A back-up offer is a second offer on a seller’s home. The seller already has an accepted offer to buy and cannot legally sell the home twice.
To resolve this, the back-up offer has a condition to protect the seller. It basically states that if the first offer is released by mutual agreement or becomes somehow become null and void, the back-up offer would then be binding on the seller.
So When and Why Use a Back-Up Offer?
There are a number of possibilities for using a back-up offer. Most commonly, the first offer is conditional on mortgage financing, which may become an issue for some of the following reasons.
- The buyers are not pre-approved for a mortgage; so they may not obtain the financing needed to remove the mortgage condition in the offer.
- The buyers are less than cooperative and disclose little or no information about their ability to buy.
- In this case, a good salesperson may choose not draft an offer until convinced that the effort is worthwhile. However, buyers can always find a real estate agent willing to negotiate an offer to purchase on the hope that it will lead to a sale.
- The buyer’s rep is reluctant to ask the right questions and confirm with the appropriate lender whether the buyers qualify financially.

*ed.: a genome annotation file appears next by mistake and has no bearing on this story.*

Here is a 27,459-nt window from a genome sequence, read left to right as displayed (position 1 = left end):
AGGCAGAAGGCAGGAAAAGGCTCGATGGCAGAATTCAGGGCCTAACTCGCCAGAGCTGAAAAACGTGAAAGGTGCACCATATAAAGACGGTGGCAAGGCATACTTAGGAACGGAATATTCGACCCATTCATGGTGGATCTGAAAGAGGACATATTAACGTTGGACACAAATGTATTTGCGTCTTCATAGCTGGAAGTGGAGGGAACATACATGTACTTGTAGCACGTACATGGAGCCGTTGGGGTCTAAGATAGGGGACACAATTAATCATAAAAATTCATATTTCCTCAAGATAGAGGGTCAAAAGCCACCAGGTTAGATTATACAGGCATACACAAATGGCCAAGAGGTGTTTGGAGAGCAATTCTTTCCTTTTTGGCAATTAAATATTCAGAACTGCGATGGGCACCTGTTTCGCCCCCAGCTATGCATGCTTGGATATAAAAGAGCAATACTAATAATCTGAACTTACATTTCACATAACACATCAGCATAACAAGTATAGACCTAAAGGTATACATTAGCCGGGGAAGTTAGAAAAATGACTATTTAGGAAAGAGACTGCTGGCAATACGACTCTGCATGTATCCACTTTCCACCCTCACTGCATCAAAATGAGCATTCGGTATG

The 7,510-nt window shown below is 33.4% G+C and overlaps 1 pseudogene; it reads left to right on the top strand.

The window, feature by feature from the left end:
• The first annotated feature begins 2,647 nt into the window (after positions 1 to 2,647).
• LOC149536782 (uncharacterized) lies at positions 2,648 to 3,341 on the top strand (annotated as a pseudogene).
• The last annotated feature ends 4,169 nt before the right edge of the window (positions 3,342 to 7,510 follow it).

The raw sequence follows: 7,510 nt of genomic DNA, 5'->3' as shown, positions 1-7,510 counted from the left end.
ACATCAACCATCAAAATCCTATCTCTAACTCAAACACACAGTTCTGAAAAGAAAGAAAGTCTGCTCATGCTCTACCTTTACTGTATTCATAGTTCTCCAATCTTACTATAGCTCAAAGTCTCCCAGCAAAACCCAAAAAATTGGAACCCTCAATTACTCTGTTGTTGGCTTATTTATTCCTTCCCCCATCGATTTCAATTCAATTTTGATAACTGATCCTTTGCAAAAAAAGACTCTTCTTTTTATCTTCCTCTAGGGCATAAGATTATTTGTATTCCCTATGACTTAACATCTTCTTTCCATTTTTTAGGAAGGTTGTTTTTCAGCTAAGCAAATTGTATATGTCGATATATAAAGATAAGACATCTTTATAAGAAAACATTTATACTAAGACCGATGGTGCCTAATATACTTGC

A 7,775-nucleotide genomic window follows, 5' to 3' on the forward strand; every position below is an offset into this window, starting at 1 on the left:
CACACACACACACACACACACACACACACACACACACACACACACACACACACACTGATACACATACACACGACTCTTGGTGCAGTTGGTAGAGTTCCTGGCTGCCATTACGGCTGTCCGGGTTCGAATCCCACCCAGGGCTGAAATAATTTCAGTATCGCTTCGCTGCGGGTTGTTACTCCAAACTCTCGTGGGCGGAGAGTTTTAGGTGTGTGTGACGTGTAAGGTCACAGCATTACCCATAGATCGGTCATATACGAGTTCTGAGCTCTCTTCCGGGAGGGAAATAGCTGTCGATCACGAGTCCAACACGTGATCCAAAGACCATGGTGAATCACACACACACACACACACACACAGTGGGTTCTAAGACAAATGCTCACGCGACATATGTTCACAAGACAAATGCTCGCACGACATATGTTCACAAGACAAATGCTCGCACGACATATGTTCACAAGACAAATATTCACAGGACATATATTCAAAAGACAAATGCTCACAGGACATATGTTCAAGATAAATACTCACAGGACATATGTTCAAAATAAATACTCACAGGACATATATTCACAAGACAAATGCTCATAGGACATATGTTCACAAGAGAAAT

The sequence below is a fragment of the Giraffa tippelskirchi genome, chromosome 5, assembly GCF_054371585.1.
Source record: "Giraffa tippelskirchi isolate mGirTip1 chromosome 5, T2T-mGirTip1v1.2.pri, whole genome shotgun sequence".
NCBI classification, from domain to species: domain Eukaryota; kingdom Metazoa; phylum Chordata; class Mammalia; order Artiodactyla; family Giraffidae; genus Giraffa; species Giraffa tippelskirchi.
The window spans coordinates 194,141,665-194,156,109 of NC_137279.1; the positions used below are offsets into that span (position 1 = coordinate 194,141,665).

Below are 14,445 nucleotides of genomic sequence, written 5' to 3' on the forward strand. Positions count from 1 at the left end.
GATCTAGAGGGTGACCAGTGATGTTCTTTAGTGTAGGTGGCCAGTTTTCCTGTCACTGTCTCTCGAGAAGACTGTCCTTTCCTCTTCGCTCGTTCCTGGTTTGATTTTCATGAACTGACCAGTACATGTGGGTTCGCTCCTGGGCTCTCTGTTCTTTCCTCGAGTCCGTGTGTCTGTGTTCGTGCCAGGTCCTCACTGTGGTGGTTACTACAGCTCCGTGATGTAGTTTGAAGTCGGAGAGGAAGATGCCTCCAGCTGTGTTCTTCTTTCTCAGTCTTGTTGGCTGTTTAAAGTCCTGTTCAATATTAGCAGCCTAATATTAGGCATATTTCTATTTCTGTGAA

- The mortgage agent pre-approved the buyer prematurely without verifying income and gives uncorroborated assurances to the buyers and salesperson.
- The buyers are dealing directly with a bank’s consultant who does not take the time to properly qualify them.
Cause for Suspicion Equals Continued Marketing
The seller’s agent, on questioning the buyer’s agent becomes suspect and, in negotiating the offer, informs the seller that the buyer’s financial qualifications are unverified. The seller then directs the agent to continue to show the property and present any resulting offer(s).
A Heads up from the Buyer’s Rep
Within days of offer acceptance, the buyer’s agent informs the seller’s agent that the buyer is having trouble obtaining the needed mortgage. The seller agrees to continue showing the home in the hope of obtaining a back offer. There are times when the mortgage is withdrawn or denied after an offer is firm and scheduled to close—covered in Part 2.